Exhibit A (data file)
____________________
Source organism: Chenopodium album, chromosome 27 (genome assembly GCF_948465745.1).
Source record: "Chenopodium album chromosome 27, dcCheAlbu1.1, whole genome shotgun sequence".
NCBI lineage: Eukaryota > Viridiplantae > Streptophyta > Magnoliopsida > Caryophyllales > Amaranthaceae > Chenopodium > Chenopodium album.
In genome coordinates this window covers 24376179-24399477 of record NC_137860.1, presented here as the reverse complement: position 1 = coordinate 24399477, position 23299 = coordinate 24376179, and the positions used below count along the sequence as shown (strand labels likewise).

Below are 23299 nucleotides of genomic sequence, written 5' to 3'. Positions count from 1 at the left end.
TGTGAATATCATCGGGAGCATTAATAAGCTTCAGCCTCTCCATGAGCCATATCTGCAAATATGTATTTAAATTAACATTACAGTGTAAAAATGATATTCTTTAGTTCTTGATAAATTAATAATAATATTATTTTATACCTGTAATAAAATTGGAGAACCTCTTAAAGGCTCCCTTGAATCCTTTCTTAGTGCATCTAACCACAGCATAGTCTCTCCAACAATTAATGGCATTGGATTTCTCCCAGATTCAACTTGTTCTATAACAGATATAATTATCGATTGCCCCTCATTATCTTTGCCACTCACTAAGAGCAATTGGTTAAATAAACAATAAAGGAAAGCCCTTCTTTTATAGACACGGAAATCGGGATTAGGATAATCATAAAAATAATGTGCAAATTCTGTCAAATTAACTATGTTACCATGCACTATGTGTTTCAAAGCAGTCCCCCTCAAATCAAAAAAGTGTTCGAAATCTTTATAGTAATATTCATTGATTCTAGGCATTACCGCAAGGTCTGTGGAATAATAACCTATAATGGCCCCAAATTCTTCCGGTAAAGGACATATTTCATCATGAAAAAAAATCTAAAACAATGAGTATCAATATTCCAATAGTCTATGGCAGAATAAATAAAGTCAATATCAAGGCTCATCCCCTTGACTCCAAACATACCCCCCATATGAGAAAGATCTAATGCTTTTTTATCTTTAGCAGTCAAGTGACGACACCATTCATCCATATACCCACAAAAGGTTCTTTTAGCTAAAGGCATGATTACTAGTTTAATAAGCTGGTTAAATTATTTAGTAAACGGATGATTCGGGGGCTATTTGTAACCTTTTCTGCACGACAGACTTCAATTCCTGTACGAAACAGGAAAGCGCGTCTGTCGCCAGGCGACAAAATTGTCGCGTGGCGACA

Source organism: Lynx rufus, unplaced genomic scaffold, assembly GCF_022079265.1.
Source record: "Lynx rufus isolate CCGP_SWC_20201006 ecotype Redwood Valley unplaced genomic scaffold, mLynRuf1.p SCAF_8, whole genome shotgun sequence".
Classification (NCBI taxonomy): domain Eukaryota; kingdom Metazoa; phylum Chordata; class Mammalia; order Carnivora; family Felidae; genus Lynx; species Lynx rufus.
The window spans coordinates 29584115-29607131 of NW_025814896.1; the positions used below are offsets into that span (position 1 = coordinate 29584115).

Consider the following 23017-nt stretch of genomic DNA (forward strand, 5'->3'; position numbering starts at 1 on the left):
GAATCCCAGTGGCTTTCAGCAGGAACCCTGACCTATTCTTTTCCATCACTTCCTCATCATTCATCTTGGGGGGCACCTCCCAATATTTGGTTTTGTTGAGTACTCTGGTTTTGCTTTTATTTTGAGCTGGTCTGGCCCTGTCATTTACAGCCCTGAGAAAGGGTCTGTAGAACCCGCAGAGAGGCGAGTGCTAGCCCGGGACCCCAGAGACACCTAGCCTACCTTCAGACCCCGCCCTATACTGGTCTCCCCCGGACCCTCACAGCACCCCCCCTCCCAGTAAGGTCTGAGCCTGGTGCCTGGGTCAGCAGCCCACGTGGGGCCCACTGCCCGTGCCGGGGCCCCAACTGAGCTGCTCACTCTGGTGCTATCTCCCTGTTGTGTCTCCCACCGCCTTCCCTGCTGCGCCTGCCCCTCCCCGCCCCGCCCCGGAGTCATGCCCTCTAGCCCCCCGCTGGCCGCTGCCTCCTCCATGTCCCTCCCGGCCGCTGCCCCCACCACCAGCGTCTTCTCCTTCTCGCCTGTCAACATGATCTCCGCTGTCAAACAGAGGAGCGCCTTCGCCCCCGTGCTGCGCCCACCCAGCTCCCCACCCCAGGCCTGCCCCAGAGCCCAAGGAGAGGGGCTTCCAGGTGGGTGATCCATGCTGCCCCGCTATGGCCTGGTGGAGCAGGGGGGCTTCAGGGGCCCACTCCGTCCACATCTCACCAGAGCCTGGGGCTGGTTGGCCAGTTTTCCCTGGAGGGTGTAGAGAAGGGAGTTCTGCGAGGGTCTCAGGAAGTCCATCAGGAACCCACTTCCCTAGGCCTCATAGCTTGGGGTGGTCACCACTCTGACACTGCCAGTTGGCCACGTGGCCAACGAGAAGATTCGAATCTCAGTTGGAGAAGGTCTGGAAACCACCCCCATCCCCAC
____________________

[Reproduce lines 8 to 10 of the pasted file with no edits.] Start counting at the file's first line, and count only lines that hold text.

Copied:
Source record: "Lynx rufus isolate CCGP_SWC_20201006 ecotype Redwood Valley unplaced genomic scaffold, mLynRuf1.p SCAF_8, whole genome shotgun sequence".
Classification (NCBI taxonomy): domain Eukaryota; kingdom Metazoa; phylum Chordata; class Mammalia; order Carnivora; family Felidae; genus Lynx; species Lynx rufus.
The window spans coordinates 29584115-29607131 of NW_025814896.1; the positions used below are offsets into that span (position 1 = coordinate 29584115).